She stuck around long enough to determine she couldn’t get money off me, and I wouldn’t help her get my little sister out of foster care back into their welfare grabbing hands, so she walked out on me the day before my 18th birthday, and I’ve never seen her since.

Right now, this is merely an amusing story for me to tell.  But at the time it absolutely broke me. I couldn’t stop crying for so many days.  Looking back, there was a before that moment, and an after.  They say those moments are the biggest turning points in your life.

For me, it’s taken such a long time, but along with all of the crazy that’s happened, I’ve had so much good happen.

I learned to walk again.  Then I learned how to walk without a limp.  Then I signed myself up for a Triathlon, and learned how to run, and cycle, and swim long distances.

I learned a lot about mental health; dealing with anxiety problems, depression, and PTSD.  I learned about how many people in the world are so much worse off than me, and how much I have to be grateful for.

And now, I’ve learned how amazing travelling can be, how much I can challenge myself, and how little power the past has to control my future. All I wanted to do when I was a little girl, was race motorbikes. And now, well, I get to do that too.

All these years on, it is still far too common for me to be walking around in shorts, and have absolute strangers very rudely ask “oh my goodness, what happened to your leg!?” 

But the strangest thing is, if you offered me a magical operation that made it look perfect again, you couldn’t pay me to ‘fix it.  

It’s taken such a long time to get to this point in how I feel, but I love my scars now.  They’re proof of a long, challenging road I’ve travelled, and will continue to travel.  Sure, I don’t look like a supermodel, but I strut down the catwalk of life every day, full well knowing that beauty really isn’t all about what’s on the outside…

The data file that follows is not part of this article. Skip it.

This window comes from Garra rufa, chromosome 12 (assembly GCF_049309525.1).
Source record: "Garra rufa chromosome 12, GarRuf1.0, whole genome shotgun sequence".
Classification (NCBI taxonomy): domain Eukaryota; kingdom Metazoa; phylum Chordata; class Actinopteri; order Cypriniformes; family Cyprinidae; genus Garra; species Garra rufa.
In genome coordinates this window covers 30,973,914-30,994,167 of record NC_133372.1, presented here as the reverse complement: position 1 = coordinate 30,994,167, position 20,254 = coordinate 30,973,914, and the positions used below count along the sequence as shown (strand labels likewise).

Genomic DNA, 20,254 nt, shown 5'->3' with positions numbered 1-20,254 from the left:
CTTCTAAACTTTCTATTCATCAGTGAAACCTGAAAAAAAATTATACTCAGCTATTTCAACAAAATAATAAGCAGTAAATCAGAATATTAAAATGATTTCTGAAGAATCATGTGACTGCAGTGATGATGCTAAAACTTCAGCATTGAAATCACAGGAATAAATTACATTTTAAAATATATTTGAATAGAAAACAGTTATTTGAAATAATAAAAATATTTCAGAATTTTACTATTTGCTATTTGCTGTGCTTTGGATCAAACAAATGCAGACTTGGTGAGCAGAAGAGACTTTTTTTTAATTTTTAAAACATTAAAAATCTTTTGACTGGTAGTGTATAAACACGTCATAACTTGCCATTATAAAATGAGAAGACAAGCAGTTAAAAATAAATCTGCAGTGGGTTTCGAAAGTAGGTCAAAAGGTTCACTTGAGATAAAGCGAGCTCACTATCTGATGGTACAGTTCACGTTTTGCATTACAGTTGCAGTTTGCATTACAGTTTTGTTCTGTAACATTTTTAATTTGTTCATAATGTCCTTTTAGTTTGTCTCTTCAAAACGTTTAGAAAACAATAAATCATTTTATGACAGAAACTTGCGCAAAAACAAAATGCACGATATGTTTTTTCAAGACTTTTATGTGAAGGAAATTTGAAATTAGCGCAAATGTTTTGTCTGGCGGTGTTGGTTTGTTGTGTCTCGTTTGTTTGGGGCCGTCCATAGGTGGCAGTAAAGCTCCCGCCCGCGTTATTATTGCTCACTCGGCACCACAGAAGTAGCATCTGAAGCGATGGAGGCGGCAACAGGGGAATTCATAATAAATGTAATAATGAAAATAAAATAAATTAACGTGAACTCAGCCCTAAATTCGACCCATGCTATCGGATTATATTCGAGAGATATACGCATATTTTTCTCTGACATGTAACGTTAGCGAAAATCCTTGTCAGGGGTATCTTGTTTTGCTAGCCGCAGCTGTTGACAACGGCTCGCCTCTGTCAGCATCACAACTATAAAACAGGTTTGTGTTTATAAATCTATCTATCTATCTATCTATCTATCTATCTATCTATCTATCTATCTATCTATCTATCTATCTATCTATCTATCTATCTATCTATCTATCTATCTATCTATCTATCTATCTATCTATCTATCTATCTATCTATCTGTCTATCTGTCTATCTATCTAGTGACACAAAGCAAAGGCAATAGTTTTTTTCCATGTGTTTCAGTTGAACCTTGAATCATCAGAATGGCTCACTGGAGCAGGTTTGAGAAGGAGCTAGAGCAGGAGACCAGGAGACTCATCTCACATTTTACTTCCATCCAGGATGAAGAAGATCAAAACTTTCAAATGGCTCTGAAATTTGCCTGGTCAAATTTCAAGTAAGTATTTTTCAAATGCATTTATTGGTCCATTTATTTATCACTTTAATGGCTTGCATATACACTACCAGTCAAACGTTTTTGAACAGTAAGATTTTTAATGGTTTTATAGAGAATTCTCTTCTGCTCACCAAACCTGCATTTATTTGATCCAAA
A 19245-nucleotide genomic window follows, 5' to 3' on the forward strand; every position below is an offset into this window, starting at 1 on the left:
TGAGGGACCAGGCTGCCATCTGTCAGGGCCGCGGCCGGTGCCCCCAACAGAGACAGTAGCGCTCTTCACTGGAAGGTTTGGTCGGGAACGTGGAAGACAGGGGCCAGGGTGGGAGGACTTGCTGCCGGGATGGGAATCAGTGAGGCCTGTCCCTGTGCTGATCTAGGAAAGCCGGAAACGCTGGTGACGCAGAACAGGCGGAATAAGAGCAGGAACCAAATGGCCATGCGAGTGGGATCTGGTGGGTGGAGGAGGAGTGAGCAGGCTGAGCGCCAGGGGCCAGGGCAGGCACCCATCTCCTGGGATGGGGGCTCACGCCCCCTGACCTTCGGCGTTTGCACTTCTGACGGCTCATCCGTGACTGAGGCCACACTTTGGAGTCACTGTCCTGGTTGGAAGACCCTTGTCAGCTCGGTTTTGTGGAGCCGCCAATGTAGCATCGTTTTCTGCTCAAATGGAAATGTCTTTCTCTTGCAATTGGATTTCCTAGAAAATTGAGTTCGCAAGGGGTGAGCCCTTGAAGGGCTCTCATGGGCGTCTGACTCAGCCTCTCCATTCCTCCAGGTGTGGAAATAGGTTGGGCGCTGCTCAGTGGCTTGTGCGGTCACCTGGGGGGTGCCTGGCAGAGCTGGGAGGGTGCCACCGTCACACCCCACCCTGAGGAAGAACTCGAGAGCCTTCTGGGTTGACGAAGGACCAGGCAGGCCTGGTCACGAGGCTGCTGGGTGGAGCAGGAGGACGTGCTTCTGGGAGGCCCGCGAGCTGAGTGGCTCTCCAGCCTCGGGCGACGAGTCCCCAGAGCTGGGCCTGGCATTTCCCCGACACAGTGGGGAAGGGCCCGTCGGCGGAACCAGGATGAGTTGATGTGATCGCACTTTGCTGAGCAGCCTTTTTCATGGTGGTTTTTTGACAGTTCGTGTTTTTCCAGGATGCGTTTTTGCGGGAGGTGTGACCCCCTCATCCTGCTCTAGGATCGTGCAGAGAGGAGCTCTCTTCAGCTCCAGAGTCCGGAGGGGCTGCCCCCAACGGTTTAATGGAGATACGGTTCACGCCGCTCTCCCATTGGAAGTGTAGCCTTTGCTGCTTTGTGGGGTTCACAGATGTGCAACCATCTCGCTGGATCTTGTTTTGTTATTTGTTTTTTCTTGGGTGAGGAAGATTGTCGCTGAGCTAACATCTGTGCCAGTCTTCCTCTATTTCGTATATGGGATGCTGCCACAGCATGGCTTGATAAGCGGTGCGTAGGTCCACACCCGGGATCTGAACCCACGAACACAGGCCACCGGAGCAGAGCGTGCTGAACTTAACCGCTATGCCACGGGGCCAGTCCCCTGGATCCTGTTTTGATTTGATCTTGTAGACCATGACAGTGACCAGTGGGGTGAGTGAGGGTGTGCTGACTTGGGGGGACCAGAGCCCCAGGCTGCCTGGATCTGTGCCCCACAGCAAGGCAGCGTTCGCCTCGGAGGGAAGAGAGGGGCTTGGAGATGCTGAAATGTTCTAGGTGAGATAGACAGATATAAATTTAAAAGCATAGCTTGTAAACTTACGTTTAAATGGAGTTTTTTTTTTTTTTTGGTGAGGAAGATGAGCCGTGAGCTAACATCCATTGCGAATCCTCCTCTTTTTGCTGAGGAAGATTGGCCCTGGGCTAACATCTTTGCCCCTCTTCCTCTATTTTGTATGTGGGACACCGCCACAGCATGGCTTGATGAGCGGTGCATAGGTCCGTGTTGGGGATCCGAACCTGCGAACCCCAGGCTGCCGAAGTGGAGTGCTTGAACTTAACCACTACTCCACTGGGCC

Girls Can’t Ride. The Self Fulfilling Prophecy.

I saw no topic more fitting to launch my new blog, than one discussing an issue that I notice significantly holding many women in my sport back, including myself.

How much of the divide between male and female performance in dirt-bike motorsports is physical ability, and how much is  psychological advantage?

One day, it would be amazing to see girls and boys turn up to any motorsport they choose, be it Enduro, MX, Road Racing, or Go Karts, and not feel their results are depicted by their gender.  If a boy is having a rough day, he doesn’t get told to ‘grow a pair and man up’, and if a girl doesn’t win (or does win), her gender doesn’t come into the conversation of why.

But in the mean time, before we get to that point, we need to have a lot of serious conversations with both ourselves, and our fellow racers.

I came from a pretty different background to motorsports.  Having always dreamed of racing, but not physically being medically fit to do so until lining up at the Finke Desert Race in 2013, I have found my journey over the last 4 years to be nothing short of very informative.

One of the biggest things I have had to constantly deal with, has been reconciling my place in the racing world.  The hardest person to settle this particular issue with, has been myself.

It all started with an exceptionally violent childhood steeped in non stop indoctrination around the topic of females being destined to subservience, and males automatically assuming a role of control and superiority over everyone of the opposite sex.

To come from that, and enter a sport where the competitors and celebrated experts are, by vast majority, male, has taught me a lot about the capability of the mind to either help, or hinder my progress in racing.

I have proven to myself over and over again that my gender has far less to do with my race results than my belief in myself, my technique training, and my fitness.  However, those feelings of inferiority and intimidation still pop up as I continue to serve myself up challenges which are typically seen as being ‘too hard’ for a girl.